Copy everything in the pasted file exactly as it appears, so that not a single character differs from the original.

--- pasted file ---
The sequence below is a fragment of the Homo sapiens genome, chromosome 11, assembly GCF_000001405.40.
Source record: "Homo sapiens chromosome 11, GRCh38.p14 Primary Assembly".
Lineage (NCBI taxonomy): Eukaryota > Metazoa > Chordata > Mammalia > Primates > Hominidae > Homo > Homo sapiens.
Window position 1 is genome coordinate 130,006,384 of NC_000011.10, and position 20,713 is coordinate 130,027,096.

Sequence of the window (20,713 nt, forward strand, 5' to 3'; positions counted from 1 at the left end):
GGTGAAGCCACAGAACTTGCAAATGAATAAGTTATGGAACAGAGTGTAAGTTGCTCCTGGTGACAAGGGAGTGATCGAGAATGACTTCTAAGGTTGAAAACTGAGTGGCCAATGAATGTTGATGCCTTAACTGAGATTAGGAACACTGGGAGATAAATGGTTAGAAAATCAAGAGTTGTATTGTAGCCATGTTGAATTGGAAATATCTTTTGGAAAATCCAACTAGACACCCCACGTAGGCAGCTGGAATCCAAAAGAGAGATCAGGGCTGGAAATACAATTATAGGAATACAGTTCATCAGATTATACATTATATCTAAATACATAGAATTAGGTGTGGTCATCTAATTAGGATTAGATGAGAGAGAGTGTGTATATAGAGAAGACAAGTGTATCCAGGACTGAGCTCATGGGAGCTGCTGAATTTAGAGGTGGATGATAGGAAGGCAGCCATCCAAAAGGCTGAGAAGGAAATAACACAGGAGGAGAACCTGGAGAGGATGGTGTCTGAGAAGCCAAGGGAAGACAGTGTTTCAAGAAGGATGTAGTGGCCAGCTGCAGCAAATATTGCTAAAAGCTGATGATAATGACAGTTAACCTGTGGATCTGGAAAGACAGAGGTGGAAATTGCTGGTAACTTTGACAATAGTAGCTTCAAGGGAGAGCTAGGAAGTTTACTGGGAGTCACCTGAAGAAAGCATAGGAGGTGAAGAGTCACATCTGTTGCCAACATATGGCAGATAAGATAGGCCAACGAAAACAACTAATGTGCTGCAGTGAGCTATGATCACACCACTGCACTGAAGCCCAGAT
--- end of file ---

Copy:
The sequence below is a fragment of the Homo sapiens genome, chromosome 11, assembly GCF_000001405.40.
Source record: "Homo sapiens chromosome 11, GRCh38.p14 Primary Assembly".
Lineage (NCBI taxonomy): Eukaryota > Metazoa > Chordata > Mammalia > Primates > Hominidae > Homo > Homo sapiens.
Window position 1 is genome coordinate 130,006,384 of NC_000011.10, and position 20,713 is coordinate 130,027,096.

Sequence of the window (20,713 nt, forward strand, 5' to 3'; positions counted from 1 at the left end):
GGTGAAGCCACAGAACTTGCAAATGAATAAGTTATGGAACAGAGTGTAAGTTGCTCCTGGTGACAAGGGAGTGATCGAGAATGACTTCTAAGGTTGAAAACTGAGTGGCCAATGAATGTTGATGCCTTAACTGAGATTAGGAACACTGGGAGATAAATGGTTAGAAAATCAAGAGTTGTATTGTAGCCATGTTGAATTGGAAATATCTTTTGGAAAATCCAACTAGACACCCCACGTAGGCAGCTGGAATCCAAAAGAGAGATCAGGGCTGGAAATACAATTATAGGAATACAGTTCATCAGATTATACATTATATCTAAATACATAGAATTAGGTGTGGTCATCTAATTAGGATTAGATGAGAGAGAGTGTGTATATAGAGAAGACAAGTGTATCCAGGACTGAGCTCATGGGAGCTGCTGAATTTAGAGGTGGATGATAGGAAGGCAGCCATCCAAAAGGCTGAGAAGGAAATAACACAGGAGGAGAACCTGGAGAGGATGGTGTCTGAGAAGCCAAGGGAAGACAGTGTTTCAAGAAGGATGTAGTGGCCAGCTGCAGCAAATATTGCTAAAAGCTGATGATAATGACAGTTAACCTGTGGATCTGGAAAGACAGAGGTGGAAATTGCTGGTAACTTTGACAATAGTAGCTTCAAGGGAGAGCTAGGAAGTTTACTGGGAGTCACCTGAAGAAAGCATAGGAGGTGAAGAGTCACATCTGTTGCCAACATATGGCAGATAAGATAGGCCAACGAAAACAACTAATGTGCTGCAGTGAGCTATGATCACACCACTGCACTGAAGCCCAGAT